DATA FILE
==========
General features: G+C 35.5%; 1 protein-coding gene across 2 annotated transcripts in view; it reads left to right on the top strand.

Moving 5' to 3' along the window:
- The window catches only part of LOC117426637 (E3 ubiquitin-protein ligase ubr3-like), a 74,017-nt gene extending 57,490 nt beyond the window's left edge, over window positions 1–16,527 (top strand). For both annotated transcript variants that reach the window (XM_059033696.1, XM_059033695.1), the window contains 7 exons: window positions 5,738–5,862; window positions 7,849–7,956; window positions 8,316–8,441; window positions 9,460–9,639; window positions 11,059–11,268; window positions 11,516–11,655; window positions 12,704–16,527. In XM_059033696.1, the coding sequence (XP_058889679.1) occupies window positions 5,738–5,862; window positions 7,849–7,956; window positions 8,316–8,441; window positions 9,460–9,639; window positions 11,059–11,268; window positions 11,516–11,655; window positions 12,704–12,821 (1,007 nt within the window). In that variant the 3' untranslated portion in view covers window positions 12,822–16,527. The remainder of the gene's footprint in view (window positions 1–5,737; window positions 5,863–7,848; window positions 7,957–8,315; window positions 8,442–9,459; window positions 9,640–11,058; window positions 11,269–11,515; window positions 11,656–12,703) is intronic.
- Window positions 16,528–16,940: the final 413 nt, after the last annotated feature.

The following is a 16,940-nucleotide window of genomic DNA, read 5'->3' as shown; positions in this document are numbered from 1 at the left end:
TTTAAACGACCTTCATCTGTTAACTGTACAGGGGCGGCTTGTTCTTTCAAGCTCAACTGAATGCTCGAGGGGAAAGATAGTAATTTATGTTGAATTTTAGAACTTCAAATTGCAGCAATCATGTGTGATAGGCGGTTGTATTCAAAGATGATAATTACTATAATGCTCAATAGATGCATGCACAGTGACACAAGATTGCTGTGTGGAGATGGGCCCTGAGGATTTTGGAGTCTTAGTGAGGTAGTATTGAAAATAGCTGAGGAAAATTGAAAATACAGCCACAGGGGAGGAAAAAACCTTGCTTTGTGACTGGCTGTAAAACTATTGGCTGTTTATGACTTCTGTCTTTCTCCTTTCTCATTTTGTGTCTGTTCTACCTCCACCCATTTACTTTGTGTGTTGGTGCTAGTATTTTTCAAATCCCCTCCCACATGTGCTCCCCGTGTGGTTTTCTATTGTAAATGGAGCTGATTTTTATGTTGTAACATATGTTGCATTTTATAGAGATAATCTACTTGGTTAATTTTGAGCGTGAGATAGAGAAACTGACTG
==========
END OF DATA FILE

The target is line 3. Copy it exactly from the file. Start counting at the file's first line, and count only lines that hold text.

- The window catches only part of LOC117426637 (E3 ubiquitin-protein ligase ubr3-like), a 74,017-nt gene extending 57,490 nt beyond the window's left edge, over window positions 1–16,527 (top strand). For both annotated transcript variants that reach the window (XM_059033696.1, XM_059033695.1), the window contains 7 exons: window positions 5,738–5,862; window positions 7,849–7,956; window positions 8,316–8,441; window positions 9,460–9,639; window positions 11,059–11,268; window positions 11,516–11,655; window positions 12,704–16,527. In XM_059033696.1, the coding sequence (XP_058889679.1) occupies window positions 5,738–5,862; window positions 7,849–7,956; window positions 8,316–8,441; window positions 9,460–9,639; window positions 11,059–11,268; window positions 11,516–11,655; window positions 12,704–12,821 (1,007 nt within the window). In that variant the 3' untranslated portion in view covers window positions 12,822–16,527. The remainder of the gene's footprint in view (window positions 1–5,737; window positions 5,863–7,848; window positions 7,957–8,315; window positions 8,442–9,459; window positions 9,640–11,058; window positions 11,269–11,515; window positions 11,656–12,703) is intronic.